People & Places

Young Writers Project: To your little house and home

Young Writers Project is a creative online community of teen writers, photographers, and artists, based in Vermont since 2006. Each week, VTDigger features the writing and art of young Vermonters who publish their work on youngwritersproject.org, a free, interactive website for youth 12-18 years old. To find out more, visit youngwritersproject.org, or contact Executive Director Susan Reid at sreid@youngwritersproject.org; 802-324-9538.

Artwork from YWP Media Library, a carving by Lola Squire.

Most of us recognize that time, by one definition or another, is our most precious resource. This week’s featured poet, Caroline Watts, based in Fairlee, recognizes its value through the affectionate relationship she shares with her grandmother, and pledges to one day carry on her life story through the annals of family memory.

To your little house and home

By Caroline Watts, 15, of Fairlee

Every day,
I’ll act like it’s the end.
As if it’s the last time I’ll speak to you.
I’ll write down each thing you say.
I’ll keep every circus ticket in a little book.
I’ll decorate it with your four-petal flowers and bind it with lemon-colored linen strips.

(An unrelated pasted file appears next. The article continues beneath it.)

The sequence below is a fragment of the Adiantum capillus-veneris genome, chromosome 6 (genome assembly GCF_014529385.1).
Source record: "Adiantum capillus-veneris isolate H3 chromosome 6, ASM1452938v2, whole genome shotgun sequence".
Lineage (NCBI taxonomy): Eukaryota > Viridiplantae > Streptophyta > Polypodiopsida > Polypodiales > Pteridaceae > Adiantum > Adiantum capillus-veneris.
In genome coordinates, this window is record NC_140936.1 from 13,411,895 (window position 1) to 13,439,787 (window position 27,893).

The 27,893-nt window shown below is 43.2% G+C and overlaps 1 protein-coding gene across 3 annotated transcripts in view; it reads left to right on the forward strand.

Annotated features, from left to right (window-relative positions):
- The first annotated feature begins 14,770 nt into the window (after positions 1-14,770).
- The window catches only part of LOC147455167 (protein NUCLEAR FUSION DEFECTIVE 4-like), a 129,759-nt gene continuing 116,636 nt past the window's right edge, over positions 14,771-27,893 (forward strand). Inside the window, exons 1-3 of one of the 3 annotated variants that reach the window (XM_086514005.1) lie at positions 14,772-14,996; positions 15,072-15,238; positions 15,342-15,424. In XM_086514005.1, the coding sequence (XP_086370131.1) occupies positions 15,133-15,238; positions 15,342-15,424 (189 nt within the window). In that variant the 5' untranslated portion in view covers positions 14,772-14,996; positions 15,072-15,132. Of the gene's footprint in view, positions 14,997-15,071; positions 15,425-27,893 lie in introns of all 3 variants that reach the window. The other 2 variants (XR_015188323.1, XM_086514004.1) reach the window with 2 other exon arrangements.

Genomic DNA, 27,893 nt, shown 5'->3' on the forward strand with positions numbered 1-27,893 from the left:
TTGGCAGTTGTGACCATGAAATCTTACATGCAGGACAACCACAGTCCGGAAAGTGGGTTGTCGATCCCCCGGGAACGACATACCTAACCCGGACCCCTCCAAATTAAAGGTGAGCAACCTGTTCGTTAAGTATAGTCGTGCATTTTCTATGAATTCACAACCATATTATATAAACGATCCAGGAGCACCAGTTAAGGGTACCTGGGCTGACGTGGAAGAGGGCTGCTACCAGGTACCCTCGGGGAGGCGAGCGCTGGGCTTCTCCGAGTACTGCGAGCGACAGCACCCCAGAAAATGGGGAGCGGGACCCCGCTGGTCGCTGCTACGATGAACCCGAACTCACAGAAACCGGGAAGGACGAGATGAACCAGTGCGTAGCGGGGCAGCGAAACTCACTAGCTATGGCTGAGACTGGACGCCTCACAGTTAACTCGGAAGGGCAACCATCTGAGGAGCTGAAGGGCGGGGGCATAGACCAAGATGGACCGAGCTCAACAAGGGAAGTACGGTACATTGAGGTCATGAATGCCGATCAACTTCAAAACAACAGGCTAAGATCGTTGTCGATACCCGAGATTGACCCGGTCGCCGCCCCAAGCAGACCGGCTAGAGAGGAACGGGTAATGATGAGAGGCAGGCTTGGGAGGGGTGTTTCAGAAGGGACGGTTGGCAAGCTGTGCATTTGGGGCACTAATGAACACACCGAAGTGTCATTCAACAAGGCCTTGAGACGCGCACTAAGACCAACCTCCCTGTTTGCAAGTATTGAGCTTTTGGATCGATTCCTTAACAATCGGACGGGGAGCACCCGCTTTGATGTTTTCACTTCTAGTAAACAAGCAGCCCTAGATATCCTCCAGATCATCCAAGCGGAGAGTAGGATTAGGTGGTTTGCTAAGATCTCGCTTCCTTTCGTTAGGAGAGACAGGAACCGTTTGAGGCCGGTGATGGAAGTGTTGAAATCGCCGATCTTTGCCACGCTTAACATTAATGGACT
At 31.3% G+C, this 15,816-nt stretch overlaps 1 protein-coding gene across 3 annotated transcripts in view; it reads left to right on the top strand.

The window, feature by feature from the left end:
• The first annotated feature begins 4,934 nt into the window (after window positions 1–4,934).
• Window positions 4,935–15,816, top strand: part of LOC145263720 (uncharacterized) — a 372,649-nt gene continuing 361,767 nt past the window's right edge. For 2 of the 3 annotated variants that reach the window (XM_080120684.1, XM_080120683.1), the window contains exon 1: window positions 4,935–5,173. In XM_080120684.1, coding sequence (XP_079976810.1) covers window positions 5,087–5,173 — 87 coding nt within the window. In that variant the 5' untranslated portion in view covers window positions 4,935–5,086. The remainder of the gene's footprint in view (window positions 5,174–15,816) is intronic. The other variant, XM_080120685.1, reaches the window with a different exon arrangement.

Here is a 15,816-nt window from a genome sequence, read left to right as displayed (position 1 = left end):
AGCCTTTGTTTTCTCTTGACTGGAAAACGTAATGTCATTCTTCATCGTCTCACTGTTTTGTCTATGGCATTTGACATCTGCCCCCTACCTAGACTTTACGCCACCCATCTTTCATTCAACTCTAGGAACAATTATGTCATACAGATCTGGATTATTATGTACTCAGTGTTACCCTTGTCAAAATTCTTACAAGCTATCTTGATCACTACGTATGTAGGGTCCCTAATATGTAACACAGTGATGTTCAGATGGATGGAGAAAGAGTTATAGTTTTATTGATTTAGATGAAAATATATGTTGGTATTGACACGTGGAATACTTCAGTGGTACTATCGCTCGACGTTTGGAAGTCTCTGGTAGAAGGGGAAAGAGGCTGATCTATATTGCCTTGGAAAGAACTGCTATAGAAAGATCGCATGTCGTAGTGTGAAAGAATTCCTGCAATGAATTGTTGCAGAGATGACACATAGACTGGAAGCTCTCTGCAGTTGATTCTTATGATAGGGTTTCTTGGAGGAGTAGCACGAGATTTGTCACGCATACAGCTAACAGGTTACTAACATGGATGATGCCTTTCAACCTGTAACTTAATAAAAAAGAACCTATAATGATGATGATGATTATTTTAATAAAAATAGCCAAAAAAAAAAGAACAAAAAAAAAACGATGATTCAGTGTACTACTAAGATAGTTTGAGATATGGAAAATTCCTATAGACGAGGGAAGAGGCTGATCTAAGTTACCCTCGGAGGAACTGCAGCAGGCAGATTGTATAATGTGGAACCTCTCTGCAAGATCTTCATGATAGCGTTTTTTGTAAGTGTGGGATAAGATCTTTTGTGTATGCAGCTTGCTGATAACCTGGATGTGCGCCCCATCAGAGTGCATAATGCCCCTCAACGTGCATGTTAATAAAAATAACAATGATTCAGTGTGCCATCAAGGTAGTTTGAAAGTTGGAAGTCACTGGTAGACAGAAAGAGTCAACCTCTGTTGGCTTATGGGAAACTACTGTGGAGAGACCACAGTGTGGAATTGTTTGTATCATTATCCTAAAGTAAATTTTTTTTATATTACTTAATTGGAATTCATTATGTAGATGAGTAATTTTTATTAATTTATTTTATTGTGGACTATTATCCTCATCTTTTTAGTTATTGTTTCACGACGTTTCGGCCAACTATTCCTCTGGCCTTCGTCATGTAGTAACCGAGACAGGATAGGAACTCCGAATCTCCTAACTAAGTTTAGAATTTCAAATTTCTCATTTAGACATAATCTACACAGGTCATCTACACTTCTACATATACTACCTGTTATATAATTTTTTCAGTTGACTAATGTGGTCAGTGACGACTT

All because I don’t know when our final act begins.

You say it’s silly, how I treasure each of your mother’s trinkets,
but you forget that a few years ago, you were the one telling me to hold on.
Family history is relative.
You can never hear the same rendition,
whether gifted from a wise aunt
or coaxed from a long-lost father.
Heritage — it truly is a part of us, no matter how we may try to hide it.

The struggle we all face is humanity’s oldest adversary: time.
A fickle thing.
An ancient evil and yet still the reason your snapdragon petals bloom.
I’d ask you to stop changing, stop aging, stop becoming what I fear,
but there’s truly no point.
I know that.

So just hold your hands steady, stop stooping, remember to lock your door.
You go to sleep at 8 p.m., wake up at 2 a.m. or 9, never in between.
Portions shrink,
for both of us,
for different reasons.
I hold your ring in my hand as I watch the door.
I’m just soaking in your little house as if you’ll leave me tonight.

You’ll never see me with youth of my own.
I’ll tell them about you,
like you did with me.
I’ll tell them about your yellow-painted kitchen.
You had those little glass suncatchers that cast rainbows around the room.
Before your shoulders gave out, you grew runner beans and tomatoes.
You knew everyone in town.

I’ll tell them,
“I wish you could have met her.
She would have loved you.”
Like you told me about your grandmother.
I may never say these things out loud, which I will surely regret, but hear this:
I love you.
I will wish I could have met you more.


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